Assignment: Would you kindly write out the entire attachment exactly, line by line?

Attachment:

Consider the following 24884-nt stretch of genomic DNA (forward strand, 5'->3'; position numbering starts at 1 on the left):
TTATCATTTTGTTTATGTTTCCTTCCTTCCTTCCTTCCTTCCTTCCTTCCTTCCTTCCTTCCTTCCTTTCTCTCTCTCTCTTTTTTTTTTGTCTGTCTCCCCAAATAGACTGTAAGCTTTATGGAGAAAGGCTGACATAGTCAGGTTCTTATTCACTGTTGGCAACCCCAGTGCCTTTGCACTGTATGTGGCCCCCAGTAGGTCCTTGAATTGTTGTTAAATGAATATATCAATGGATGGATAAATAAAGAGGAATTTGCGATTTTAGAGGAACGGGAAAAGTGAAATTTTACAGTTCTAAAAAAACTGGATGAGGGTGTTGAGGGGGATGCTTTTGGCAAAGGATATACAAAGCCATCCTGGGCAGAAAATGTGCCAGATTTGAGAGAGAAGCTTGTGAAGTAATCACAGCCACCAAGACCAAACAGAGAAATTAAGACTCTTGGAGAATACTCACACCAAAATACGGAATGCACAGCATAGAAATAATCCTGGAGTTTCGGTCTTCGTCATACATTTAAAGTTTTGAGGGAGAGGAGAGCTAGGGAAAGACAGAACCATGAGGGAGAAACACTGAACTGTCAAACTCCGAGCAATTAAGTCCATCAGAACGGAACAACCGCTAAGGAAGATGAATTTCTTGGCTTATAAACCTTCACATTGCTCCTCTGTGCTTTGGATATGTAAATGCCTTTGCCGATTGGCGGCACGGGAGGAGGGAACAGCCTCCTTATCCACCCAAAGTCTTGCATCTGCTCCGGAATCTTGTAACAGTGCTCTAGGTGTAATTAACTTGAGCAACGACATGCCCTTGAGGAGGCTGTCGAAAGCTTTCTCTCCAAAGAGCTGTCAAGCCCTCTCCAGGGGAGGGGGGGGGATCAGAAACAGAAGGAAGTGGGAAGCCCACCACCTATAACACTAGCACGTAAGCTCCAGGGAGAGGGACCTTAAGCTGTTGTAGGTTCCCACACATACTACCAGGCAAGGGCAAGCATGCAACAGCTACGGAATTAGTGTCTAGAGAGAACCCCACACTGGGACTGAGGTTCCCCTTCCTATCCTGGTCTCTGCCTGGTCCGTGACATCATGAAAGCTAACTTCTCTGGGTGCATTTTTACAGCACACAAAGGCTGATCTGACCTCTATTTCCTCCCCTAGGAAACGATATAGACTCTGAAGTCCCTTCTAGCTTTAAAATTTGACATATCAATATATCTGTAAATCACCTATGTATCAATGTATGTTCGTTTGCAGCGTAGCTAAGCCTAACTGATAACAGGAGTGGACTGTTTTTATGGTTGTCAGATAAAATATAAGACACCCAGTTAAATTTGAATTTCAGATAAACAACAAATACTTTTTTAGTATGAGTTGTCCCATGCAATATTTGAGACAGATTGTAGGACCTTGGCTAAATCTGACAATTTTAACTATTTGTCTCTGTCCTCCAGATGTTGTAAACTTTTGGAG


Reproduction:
Consider the following 24884-nt stretch of genomic DNA (forward strand, 5'->3'; position numbering starts at 1 on the left):
TTATCATTTTGTTTATGTTTCCTTCCTTCCTTCCTTCCTTCCTTCCTTCCTTCCTTCCTTCCTTCCTTTCTCTCTCTCTCTTTTTTTTTTGTCTGTCTCCCCAAATAGACTGTAAGCTTTATGGAGAAAGGCTGACATAGTCAGGTTCTTATTCACTGTTGGCAACCCCAGTGCCTTTGCACTGTATGTGGCCCCCAGTAGGTCCTTGAATTGTTGTTAAATGAATATATCAATGGATGGATAAATAAAGAGGAATTTGCGATTTTAGAGGAACGGGAAAAGTGAAATTTTACAGTTCTAAAAAAACTGGATGAGGGTGTTGAGGGGGATGCTTTTGGCAAAGGATATACAAAGCCATCCTGGGCAGAAAATGTGCCAGATTTGAGAGAGAAGCTTGTGAAGTAATCACAGCCACCAAGACCAAACAGAGAAATTAAGACTCTTGGAGAATACTCACACCAAAATACGGAATGCACAGCATAGAAATAATCCTGGAGTTTCGGTCTTCGTCATACATTTAAAGTTTTGAGGGAGAGGAGAGCTAGGGAAAGACAGAACCATGAGGGAGAAACACTGAACTGTCAAACTCCGAGCAATTAAGTCCATCAGAACGGAACAACCGCTAAGGAAGATGAATTTCTTGGCTTATAAACCTTCACATTGCTCCTCTGTGCTTTGGATATGTAAATGCCTTTGCCGATTGGCGGCACGGGAGGAGGGAACAGCCTCCTTATCCACCCAAAGTCTTGCATCTGCTCCGGAATCTTGTAACAGTGCTCTAGGTGTAATTAACTTGAGCAACGACATGCCCTTGAGGAGGCTGTCGAAAGCTTTCTCTCCAAAGAGCTGTCAAGCCCTCTCCAGGGGAGGGGGGGGGATCAGAAACAGAAGGAAGTGGGAAGCCCACCACCTATAACACTAGCACGTAAGCTCCAGGGAGAGGGACCTTAAGCTGTTGTAGGTTCCCACACATACTACCAGGCAAGGGCAAGCATGCAACAGCTACGGAATTAGTGTCTAGAGAGAACCCCACACTGGGACTGAGGTTCCCCTTCCTATCCTGGTCTCTGCCTGGTCCGTGACATCATGAAAGCTAACTTCTCTGGGTGCATTTTTACAGCACACAAAGGCTGATCTGACCTCTATTTCCTCCCCTAGGAAACGATATAGACTCTGAAGTCCCTTCTAGCTTTAAAATTTGACATATCAATATATCTGTAAATCACCTATGTATCAATGTATGTTCGTTTGCAGCGTAGCTAAGCCTAACTGATAACAGGAGTGGACTGTTTTTATGGTTGTCAGATAAAATATAAGACACCCAGTTAAATTTGAATTTCAGATAAACAACAAATACTTTTTTAGTATGAGTTGTCCCATGCAATATTTGAGACAGATTGTAGGACCTTGGCTAAATCTGACAATTTTAACTATTTGTCTCTGTCCTCCAGATGTTGTAAACTTTTGGAG